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Shopping for a Used Car
Buying an Used Car
Advices: Buying Used Car
Cleaner Used Car
Maintaining Used Car
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Shopping for financing before you purchase your next car might seem counterintuitive. Your impulse may be to buy first and worry about making payments later. But there are several reasons to crunch numbers before crunching gravel during the test drive. First, prequalifying for a car loan — just as you would for a home mortgage — lets you know what you can afford. Second, comparing loan rates, leasing and financing options lets you determine how to best pay for the vehicle.

Although interest rates on car loans have been relatively stable, the size of the average auto loan is increasing, according to the Federal Reserve Board. Basically, the rates are moving up with auto prices, so this makes finding the lowest rate even more important.

As the price of new cars has climbed, used vehicles have become more popular than ever. They’re also more expensive than ever, inflation aside. But thanks to engineering strides, vehicles have never been more durable and maintenance free, and “previously owned” vehicles are no less a value.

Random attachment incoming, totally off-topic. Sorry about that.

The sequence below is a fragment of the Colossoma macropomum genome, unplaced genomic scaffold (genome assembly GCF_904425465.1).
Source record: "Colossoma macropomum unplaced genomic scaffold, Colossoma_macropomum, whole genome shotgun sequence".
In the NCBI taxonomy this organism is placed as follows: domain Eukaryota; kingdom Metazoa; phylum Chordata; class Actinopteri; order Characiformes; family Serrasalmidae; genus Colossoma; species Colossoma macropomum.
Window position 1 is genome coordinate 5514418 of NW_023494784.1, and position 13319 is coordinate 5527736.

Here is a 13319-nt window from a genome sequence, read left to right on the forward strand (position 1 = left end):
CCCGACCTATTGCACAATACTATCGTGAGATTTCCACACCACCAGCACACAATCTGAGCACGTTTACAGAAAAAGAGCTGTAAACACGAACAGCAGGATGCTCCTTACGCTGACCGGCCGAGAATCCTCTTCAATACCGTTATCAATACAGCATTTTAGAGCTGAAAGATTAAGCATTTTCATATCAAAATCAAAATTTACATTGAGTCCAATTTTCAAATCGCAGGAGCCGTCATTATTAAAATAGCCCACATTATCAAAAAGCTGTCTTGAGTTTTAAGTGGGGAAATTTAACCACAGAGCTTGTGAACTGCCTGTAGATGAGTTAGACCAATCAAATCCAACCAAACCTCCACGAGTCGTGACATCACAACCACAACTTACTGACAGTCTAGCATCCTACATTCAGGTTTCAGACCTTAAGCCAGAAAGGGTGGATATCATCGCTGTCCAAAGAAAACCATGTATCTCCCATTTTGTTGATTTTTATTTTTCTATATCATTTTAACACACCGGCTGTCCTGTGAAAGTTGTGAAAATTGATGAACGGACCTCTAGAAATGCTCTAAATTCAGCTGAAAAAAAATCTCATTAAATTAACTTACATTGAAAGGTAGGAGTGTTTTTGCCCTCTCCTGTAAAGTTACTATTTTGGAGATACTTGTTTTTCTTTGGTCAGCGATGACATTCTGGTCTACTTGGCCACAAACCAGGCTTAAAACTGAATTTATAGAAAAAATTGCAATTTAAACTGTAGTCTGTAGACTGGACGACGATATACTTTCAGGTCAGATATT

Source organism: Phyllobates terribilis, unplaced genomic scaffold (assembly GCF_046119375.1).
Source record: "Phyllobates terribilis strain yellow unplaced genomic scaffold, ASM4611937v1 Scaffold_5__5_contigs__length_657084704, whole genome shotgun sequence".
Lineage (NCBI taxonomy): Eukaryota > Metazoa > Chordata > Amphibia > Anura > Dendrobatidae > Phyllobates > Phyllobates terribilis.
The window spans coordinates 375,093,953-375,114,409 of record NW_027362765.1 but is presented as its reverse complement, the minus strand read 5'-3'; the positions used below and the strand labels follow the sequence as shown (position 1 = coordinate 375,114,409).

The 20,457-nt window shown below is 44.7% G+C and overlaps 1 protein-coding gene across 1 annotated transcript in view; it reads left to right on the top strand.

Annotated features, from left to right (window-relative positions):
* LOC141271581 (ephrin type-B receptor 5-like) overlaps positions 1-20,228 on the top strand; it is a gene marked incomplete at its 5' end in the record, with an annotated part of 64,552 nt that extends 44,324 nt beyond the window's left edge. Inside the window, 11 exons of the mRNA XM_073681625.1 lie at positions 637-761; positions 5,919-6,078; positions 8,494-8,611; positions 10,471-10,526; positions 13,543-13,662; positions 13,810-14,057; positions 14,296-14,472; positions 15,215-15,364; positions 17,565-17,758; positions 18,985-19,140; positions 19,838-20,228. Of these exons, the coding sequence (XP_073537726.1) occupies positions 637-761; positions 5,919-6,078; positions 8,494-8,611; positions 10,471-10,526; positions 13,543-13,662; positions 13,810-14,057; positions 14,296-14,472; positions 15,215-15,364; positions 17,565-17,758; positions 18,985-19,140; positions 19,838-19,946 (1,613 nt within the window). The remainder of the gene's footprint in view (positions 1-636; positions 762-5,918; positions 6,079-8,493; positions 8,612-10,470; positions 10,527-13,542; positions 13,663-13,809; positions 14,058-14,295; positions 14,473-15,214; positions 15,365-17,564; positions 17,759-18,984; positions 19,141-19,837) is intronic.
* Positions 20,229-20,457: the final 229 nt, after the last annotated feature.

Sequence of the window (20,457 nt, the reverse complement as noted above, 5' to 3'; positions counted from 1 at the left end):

Because new vehicles lose such a high percentage of their value as soon as they’re driven off a dealer’s lot, used vehicles have always appealed to practical buyers. But there has forever been a concern about buying “someone else’s problems.” With the introduction of Certified Used-Car Programs, the advantages of buying a new car seem to be dwindling. If it’s important to you to drive a brand new car and get ready to inhale that inimitable new-car smell.

However, if value is your goal, explore this used-car resource, learn how not to get burned and then turn the key on our Used Cars for Sale listings.

As a first step, you might consider test-driving some sellers. Are we serious? You bet. Car shopping taxes your energy and time. If you hire a mechanic to inspect a prospective purchase — as we strongly recommends — it can also tax your savings. With the number of used cars on the market, you’d best narrow your search and concentrate only on the ones with the most promise. Two great methods are Test-Driving the Seller and Test-Driving the Cars: ruling out sellers that aren’t worth a visit as well as cars that aren’t worth a professional inspection.


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